Flexible Formwork Accommodates Unique Geometry of Twin Cast-in-Place Segmental Bridges

The Challenge:

Remove and replace approximately 12,000 square feet of highway US-281 in Burnet County, Texas, including the steel-deck truss bridge that crosses the Colorado River.

The Players:

Doka
Archer Western Contractors

The Process:

Built in 1936 and rehabilitated in 1975, the steel-deck truss bridge of highway US-281 that travels over the Colorado River in Marble Falls, Texas, is inefficient and will soon be replaced.

The bridge replacement project consists of the demolition of a steel truss bridge that will be replaced with twin cast-in-place segmental bridges. The bridges will each be three-span variable depth cast-in-place segmental structures. The spans of the bridge will be 274, 410 and 274 feet, with a bridge deck width of 47 feet. The structure will be built using the balanced cantilever construction method with end spans constructed on falsework. The box depth will vary from 23 feet at the interior piers, to 9 feet, 6 inches at the end spans, and have a variable super elevation of up to 5.5 percent.

The distinctive feature on this project is the overall V shape of the bridge. The bottom of the bridge starts with a deep V shape that tapers to a very flat V shape at the apex or center span. This required a form that was flexible in all directions, as no two segments were the same.

Formwork solution

The proposed bridge’s unique geometry required careful advance coordination between Doka and Archer Western Contractors. Doka had to create forms that were flexible from start to finish. The different span lengths at varied box depths required flexible formwork to accommodate the many wide-ranging needs.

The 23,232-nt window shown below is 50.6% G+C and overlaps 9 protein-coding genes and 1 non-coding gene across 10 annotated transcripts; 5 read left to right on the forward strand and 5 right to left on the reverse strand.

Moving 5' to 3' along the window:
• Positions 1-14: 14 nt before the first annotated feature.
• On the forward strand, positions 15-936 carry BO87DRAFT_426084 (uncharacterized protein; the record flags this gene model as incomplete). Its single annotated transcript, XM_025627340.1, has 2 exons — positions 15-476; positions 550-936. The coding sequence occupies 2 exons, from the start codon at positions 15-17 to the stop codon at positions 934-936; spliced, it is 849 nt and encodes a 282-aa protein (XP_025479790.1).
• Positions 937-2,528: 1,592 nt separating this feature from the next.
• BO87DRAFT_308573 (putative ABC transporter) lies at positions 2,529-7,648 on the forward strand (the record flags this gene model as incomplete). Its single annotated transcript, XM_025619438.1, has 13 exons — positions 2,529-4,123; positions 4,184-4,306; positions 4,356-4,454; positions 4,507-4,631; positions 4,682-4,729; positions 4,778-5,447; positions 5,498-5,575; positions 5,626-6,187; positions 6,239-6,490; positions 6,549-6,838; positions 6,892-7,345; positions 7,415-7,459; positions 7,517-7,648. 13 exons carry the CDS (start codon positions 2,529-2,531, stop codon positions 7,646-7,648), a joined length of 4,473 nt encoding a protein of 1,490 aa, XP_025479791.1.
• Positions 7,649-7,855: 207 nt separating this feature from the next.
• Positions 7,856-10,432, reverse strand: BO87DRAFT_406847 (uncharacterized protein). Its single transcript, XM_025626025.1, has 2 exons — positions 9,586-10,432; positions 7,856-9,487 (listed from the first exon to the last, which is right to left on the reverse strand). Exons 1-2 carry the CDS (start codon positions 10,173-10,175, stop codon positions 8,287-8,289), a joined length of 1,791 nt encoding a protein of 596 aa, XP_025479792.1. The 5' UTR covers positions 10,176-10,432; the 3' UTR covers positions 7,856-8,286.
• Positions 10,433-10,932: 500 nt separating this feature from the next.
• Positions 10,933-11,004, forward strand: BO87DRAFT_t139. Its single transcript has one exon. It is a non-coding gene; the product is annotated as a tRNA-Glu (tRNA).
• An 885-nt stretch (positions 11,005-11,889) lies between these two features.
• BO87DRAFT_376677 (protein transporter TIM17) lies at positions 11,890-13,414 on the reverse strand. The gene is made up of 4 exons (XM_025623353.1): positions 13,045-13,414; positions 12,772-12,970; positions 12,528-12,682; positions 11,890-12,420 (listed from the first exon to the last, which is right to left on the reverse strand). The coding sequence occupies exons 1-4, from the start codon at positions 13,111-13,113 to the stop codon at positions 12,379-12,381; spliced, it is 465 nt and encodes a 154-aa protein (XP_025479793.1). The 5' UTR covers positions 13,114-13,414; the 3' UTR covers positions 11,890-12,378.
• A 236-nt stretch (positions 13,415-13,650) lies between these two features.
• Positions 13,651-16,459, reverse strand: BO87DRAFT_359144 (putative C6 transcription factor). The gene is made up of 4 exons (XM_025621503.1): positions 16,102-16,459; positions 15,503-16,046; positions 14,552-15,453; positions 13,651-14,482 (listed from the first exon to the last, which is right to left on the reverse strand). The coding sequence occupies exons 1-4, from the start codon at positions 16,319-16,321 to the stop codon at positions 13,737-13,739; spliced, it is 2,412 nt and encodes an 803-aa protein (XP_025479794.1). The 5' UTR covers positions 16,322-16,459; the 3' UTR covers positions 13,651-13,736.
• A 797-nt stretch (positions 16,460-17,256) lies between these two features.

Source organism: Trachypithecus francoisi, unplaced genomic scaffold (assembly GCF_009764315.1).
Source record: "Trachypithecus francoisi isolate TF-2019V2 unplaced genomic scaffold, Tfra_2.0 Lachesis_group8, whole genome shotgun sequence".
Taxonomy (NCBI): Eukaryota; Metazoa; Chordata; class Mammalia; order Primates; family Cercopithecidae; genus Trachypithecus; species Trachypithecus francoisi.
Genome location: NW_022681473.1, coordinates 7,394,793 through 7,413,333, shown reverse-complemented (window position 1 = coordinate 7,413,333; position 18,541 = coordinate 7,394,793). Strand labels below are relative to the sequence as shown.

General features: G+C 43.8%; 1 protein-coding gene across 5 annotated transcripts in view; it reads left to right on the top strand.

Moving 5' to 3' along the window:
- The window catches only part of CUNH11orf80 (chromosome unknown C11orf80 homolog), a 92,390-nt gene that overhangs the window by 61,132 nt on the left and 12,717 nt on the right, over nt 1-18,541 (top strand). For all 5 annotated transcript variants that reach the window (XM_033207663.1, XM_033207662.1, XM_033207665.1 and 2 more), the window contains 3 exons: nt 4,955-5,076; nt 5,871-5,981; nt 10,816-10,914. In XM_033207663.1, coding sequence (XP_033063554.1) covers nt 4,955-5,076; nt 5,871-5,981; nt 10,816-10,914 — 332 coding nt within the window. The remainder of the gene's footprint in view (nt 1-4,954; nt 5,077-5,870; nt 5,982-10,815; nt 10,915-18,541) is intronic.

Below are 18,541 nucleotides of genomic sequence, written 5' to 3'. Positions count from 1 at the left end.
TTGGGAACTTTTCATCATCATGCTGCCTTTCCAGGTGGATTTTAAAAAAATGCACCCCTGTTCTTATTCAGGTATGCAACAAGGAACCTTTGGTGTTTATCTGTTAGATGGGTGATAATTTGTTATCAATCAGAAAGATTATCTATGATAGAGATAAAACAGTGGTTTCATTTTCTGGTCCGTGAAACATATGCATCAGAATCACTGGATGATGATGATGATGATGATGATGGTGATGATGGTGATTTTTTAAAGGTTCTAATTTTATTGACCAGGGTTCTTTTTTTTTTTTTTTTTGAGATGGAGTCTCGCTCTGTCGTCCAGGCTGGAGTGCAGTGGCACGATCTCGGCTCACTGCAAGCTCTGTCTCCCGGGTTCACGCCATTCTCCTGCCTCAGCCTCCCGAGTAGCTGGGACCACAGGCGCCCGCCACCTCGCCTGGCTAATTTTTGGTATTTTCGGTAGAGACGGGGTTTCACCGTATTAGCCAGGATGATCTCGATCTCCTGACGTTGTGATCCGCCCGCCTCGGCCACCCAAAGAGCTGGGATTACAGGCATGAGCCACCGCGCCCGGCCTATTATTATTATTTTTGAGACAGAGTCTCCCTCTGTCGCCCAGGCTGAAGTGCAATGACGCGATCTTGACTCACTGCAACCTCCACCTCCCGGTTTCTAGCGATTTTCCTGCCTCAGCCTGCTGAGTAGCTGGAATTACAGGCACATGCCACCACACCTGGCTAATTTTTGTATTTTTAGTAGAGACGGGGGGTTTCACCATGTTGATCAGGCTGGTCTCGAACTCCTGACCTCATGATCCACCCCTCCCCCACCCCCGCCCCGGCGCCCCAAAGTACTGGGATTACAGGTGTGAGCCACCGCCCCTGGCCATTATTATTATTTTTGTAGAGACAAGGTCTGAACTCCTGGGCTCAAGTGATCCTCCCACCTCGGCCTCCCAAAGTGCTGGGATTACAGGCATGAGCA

Archer Western chose Top 50 formwork panels which were easily customizable to almost any configuration in the preassembly yard or on the jobsite. Top 50 allowed the contractor to use less labor, meet on-site requirements economically and improve safety with walkway brackets.

To meet the complicated geometry of this bridge in cost-efficient manner, Doka began by supporting the pier table with the Staxo high performance shoring system and using Top 50 formwork panels for the lower soffit, walls and upper soffit (or road deck). Staxo provided Archer Western with high shoring capacity, versatility, and quick and easy assembly using integrated couplers.

The pier table was poured in three separate steps. The formwork mostly stacked on itself so that shoring and form removal was kept to a minimum. When the pier table was complete, the traveler was set and the segment formwork was put in place.

Like the pier table, the backspan will be a three-step process in which Doka will supply the formwork and shoring. The backspan will use Staxo shoring and Top 50 formwork as well.

Formwork advantages

The ability of the formwork products to integrate with each other simplified the process when more than one product was needed. Additionally, since this project had innovative elements to the design, ingenuity and inventive thinking were required of the form supplier. For example, all of the forms from the pier table to the traveler had to allow for not only geometry changes but also field changes. This required flexibility that could not have been accomplished with the use of the traditional steel forms.

“The thing that I liked most about the Doka forms on this project is that the formwork hinges when stripped,” said Mike Wood, Archer Western Project superintendent. “With a steel form, we would have had to take it apart each time, but with the Doka forms they always stay together. This makes it fast and easy to strip and reset.”

The outcome will be a beautiful, well-constructed bridge that will serve the community for years to come without the constant maintenance required by the current steel bridge.

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